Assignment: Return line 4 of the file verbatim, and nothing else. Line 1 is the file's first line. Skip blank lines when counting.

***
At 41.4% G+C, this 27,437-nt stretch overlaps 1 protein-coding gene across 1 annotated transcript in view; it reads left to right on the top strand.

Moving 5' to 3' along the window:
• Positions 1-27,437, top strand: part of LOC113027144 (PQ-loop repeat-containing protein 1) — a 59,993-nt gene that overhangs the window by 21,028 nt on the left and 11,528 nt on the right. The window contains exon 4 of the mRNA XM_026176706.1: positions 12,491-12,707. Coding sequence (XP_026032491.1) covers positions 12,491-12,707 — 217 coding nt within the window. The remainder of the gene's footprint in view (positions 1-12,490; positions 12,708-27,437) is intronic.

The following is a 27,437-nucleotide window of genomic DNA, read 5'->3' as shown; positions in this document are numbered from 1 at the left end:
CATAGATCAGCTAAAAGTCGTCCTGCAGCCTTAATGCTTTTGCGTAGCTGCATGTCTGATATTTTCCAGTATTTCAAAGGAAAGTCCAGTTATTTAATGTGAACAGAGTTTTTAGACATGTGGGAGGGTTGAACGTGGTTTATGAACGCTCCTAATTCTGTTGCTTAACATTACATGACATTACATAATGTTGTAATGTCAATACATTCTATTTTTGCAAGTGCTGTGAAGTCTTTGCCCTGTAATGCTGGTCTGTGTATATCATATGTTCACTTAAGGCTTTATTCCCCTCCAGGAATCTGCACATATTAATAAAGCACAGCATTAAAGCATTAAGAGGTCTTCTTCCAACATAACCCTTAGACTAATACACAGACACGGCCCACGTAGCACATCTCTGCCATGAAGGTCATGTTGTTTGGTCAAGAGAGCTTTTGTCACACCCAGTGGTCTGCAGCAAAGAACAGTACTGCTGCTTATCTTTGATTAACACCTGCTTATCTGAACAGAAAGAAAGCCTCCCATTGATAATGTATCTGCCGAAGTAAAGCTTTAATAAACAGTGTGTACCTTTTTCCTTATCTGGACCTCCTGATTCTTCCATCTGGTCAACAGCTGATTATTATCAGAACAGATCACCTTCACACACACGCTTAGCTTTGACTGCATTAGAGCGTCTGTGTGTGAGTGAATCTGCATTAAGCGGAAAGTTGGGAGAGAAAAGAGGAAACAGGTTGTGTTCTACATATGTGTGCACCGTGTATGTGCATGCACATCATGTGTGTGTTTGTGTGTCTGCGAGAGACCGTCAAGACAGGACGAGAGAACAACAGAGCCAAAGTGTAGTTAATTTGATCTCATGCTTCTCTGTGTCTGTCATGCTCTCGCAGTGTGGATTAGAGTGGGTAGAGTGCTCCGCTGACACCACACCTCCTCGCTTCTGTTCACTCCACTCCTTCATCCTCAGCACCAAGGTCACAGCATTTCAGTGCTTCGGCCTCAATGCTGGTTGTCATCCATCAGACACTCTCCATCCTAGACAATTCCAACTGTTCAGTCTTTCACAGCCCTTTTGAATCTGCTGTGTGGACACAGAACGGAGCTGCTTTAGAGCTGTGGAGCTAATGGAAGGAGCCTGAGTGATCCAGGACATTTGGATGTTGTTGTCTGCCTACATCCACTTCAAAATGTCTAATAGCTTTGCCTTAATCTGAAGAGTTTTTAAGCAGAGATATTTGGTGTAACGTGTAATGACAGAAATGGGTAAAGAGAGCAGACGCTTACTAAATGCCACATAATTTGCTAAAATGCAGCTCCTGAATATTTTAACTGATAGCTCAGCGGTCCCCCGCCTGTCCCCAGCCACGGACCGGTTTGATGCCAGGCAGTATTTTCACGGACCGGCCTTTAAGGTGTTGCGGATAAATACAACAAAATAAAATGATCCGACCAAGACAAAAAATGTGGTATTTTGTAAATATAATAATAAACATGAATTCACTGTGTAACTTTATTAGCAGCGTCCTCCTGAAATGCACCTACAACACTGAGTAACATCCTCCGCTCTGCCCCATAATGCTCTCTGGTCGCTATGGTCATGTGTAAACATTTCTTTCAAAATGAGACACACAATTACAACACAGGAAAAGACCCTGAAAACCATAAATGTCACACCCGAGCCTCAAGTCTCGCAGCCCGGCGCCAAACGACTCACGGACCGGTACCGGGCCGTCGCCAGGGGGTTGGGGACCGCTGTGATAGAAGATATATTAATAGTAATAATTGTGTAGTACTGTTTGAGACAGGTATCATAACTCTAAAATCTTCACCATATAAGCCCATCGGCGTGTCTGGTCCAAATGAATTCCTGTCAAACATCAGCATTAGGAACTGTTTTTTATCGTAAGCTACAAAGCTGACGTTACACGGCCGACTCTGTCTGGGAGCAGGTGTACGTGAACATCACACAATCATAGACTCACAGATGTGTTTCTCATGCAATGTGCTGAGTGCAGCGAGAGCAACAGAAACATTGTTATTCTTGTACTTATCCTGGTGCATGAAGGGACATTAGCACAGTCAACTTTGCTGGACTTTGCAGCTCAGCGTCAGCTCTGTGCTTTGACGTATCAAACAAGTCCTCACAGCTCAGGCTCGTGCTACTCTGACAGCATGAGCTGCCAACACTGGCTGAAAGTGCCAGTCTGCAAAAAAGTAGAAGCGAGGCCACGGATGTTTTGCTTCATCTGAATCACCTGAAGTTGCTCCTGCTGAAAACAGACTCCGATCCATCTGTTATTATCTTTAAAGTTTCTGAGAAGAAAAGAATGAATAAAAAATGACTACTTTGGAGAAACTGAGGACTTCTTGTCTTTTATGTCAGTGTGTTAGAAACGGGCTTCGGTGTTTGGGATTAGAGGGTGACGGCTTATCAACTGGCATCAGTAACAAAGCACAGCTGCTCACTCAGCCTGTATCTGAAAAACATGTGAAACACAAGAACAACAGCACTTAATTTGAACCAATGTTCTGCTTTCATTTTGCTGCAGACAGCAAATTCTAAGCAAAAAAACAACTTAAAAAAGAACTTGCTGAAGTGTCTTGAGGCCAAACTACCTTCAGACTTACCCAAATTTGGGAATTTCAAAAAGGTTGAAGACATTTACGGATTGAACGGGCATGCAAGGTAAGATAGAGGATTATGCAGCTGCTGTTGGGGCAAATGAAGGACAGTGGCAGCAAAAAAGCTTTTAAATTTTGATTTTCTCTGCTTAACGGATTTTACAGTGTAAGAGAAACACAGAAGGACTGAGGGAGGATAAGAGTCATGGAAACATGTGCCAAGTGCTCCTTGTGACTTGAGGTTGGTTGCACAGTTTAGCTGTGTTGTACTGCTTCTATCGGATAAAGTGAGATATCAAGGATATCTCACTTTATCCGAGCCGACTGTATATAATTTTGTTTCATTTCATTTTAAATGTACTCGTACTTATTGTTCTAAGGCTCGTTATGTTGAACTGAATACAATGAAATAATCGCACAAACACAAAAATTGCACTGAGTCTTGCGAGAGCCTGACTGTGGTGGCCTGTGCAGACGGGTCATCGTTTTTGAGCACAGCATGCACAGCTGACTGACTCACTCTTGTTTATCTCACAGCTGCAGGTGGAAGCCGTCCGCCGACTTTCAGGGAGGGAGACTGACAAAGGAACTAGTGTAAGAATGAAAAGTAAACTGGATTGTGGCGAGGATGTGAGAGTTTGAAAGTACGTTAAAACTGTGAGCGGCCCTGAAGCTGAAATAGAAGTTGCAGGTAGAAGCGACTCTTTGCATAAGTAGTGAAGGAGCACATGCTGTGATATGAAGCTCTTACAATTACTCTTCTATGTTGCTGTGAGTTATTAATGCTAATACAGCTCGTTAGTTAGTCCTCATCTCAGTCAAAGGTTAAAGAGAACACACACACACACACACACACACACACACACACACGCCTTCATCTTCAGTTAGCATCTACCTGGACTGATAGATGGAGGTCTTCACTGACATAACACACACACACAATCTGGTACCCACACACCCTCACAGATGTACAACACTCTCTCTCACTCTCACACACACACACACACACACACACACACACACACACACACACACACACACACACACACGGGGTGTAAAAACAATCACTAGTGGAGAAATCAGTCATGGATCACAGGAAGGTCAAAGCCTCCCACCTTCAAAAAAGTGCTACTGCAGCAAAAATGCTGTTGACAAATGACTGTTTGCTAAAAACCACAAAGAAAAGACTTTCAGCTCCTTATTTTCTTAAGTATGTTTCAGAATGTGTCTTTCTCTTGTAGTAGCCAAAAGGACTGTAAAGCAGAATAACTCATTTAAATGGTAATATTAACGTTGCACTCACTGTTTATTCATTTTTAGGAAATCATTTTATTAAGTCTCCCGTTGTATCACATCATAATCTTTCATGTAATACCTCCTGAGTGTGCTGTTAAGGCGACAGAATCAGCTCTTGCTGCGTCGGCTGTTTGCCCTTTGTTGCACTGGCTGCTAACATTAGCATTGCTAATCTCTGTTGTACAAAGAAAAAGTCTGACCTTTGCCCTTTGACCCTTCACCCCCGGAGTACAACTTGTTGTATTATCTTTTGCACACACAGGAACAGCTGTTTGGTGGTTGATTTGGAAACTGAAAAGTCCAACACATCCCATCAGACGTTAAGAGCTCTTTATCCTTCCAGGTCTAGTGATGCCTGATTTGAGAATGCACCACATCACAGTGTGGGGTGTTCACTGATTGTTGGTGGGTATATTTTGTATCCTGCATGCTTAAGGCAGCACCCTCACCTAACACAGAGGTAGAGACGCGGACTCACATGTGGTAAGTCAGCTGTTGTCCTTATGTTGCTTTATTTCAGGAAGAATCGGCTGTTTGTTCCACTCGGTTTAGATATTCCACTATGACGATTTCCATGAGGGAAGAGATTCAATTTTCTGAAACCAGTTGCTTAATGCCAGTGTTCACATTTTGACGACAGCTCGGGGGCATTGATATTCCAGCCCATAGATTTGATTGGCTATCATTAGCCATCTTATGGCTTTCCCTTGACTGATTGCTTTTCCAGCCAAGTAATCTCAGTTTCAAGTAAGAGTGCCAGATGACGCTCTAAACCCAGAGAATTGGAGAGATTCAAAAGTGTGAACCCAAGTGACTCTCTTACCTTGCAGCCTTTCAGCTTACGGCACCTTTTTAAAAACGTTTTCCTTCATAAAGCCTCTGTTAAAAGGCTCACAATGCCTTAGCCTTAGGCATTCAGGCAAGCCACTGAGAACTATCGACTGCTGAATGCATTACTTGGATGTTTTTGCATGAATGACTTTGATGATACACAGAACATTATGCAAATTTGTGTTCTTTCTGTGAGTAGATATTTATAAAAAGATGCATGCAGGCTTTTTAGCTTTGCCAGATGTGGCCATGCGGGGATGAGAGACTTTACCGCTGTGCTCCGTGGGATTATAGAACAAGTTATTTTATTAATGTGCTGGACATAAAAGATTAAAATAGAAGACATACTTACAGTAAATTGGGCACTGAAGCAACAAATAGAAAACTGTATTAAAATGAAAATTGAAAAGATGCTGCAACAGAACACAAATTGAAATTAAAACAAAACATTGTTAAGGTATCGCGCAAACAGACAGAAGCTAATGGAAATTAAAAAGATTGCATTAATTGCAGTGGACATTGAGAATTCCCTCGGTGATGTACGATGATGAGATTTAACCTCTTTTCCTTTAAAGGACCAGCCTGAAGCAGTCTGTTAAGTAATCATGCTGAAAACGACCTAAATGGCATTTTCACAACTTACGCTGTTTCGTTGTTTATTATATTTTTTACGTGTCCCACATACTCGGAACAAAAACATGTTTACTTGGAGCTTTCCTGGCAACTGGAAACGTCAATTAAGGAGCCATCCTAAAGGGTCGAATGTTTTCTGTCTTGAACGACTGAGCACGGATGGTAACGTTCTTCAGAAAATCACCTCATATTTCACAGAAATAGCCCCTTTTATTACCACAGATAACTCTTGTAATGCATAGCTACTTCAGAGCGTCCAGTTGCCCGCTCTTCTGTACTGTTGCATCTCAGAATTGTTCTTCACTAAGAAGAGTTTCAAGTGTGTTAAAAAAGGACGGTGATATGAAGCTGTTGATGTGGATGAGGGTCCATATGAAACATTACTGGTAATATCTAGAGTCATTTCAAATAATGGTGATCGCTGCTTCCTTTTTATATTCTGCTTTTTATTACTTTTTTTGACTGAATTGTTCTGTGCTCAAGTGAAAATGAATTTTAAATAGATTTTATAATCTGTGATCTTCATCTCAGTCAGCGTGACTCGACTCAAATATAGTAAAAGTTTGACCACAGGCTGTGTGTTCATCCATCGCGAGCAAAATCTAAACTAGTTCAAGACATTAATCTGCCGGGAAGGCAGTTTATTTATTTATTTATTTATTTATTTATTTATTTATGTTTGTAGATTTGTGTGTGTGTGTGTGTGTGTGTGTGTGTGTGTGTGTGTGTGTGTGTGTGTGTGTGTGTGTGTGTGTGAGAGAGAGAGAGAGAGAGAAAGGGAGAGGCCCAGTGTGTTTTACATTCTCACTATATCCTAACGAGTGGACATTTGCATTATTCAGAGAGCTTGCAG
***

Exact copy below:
The following is a 27,437-nucleotide window of genomic DNA, read 5'->3' as shown; positions in this document are numbered from 1 at the left end: